By now you all know I'm obsessed with data, right? If something can be measured and tracked, by god I will measure & track it.
This week, I was scheduled to move up to six GMP miles in a row from five miles, with a two mile warm up and a two mile cool down. My memory of the five GMP miles I did last week was, yeah, it was hard, but not insanely hard, and once I settled into the pace, actually felt good. So I was optimistic going into this run.
I'd also decided that since I'd established that I can run at ~8:00 pace at an acceptable heart rate (ie, under 180) to just start doing these miles by pace, with instantaneous & lap average pace up on my Garmin instead of heart rate. Mainly, this is because when I first started adding in GMP miles a few weeks ago, my goal was, "Just keep it below 180 bpm," but lately that's been resulting in paces in the 7:40-7:50 range. Which, don't get me wrong, is super sweet--that's getting close to my PR half marathon pace, which in the past has required heart rates in the 190s. On the other hand, the whole point of these miles is to practice 8:00 pace, so I don't really want to be running too much faster than that right now. (For all my easy & long runs, I'm still looking only at heart rate & never at pace except for the splits my watch spits out.)
Ten miles total is a convenient distance for me because it means I can do two easy warm-up miles, which gets me mostly out of the start-and-stop world of traffic lights & narrow sidewalks, then run six miles mostly through the eastern half of Golden Gate Park (few lights, wider sidewalks, water fountains), & then finally finish with the same two-mile warm-up stretch in reverse, which spits me out pretty much right back at home. The six miles in the park are mostly gently rolling, with a few shorter, steeper hills, which is a reasonable imitation of what you get at NVM & SRM. Because it's a loop all the ups & downs wash out, and I can be pretty sure that whatever I'm doing in terms of pace & heart rate & all that is a pretty good indicator of what I'd be able to do on that kind of course in general.
I am not even going to lie; this run did not feel great while I was doing it. I was supposed to do it Tuesday but it was pouring rain again, so I switched it with my easy day since Thursday was supposed to be (and was) dry. It didn't feel awful, but I kept getting weird twinges in my shin bones, and I kept thinking I was feeling some grumbling in my right quad/hip/adductor (the problematic one). I never really settled into that nice, "on," crack-like feeling I had on last week's GMP run.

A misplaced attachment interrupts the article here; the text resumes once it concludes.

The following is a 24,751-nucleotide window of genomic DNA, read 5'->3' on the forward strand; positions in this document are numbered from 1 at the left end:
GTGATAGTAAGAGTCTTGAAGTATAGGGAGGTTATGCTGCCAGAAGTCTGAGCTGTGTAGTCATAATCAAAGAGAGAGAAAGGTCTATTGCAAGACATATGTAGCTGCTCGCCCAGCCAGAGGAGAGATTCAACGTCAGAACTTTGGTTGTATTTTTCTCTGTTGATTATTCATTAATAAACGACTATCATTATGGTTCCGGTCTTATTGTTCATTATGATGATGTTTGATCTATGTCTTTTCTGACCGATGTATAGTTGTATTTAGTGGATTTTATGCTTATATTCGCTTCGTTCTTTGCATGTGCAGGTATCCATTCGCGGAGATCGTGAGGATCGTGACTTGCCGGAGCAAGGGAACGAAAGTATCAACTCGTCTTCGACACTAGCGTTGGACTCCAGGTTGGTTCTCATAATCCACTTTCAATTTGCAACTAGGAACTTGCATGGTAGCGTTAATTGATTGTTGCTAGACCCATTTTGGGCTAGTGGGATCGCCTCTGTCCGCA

Also, keeping that 8:00 pace just felt a lot harder than I thought I remembered it feeling last week. I kept thinking, "I shouldn't be breathing hard. If I'm breathing hard I should slow down. If I'm working this hard my heart rate's GOT to be above 180. This is like running a 10K." Which, okay, no. It wasn't. Half marathon, more likely. (It's just been so long since I raced a half marathon all-out that I've forgotten how hard that actually feels.)
On the flats & downhills I tried to stay right at 8:00, and by the way having not looked at it for so long, I'd forgotten how instantaneous pace can totally play mind games with you (7:42? 8:18? 7:50? 8:40? 7:30? WHO KNOWS REALLY) & you really have to pay more attention to lap average (or at the very least, process the two together). I kept forcing myself to ease up on the hills, reminding myself that even in a perfectly executed marathon, I should be running those in the 8:15-8:30 range if my goal is to average 8:00 overall. And that was particularly hard, for some reason; both my brain & my body really just wanted to charge right up & get them over with.
I finished the run feeling sort of, "Well, that was whatever it was," but not really thinking it had been all that great. I didn't have any time afterward to download & dissect the data, and in fact it was a full 24 hours before I had time to sit down and actually look at it. Here's what it showed:
I'm very very far from a professional kinesiologist, but I've done my best to educate myself so that when I look back at my own data, I can make sense of the story my body is telling me. Since you don't live in my body & haven't spent years trying to understand the numbers that come out of it, let me interpret as best as I can.
Back when I was training with a heart rate monitor somewhat consistently, I usually did my marathon pace workouts (8:00-8:10ish) in the 175-190 bpm range, depending on how long they were & what else I had done that week & how fit I was & what have you. So to do a GMP workout at 8:05 pace with an average heart rate of 169 is kind of unexpected & awesome--I have never been able to run that fast at that low a heart rate, and while it's obviously a study with one participant and no controls, I'm pretty inclined to chock that up to low heart rate base training.
Obviously I have a long way to go before I can hold this pace for 26 miles, but back in 2011 in my first marathon when my training was patchy at best, I ran with an average of heart rate of 182 for three hours and forty-seven minutes, so getting to the point where I can maintain 169 for (ideally) three & a half hours seems eminently do-able.
As for why these miles felt SOOOO much harder than my heart rate would indicate, I can only guess, but as long as I'm going to guess, I think that a) I was kind of mis-remembering how easy the five GMP miles (at a slightly higher heart rate, BTW) felt last week, and b) I was just tired. It's been a busy week, I haven't slept well, the eight miles Tuesday through absolutely Biblical rain took a lot of out of me, and there's always the added stress of getting ready for the holidays/travel.
Overall, though, I'm encouraged. My sort of secret mini-goal lately has been to run the Foster City Ten Miler on Jan. 18 at 8:00 pace or better, and at this point, barring catastrophe, I actually think it could happen.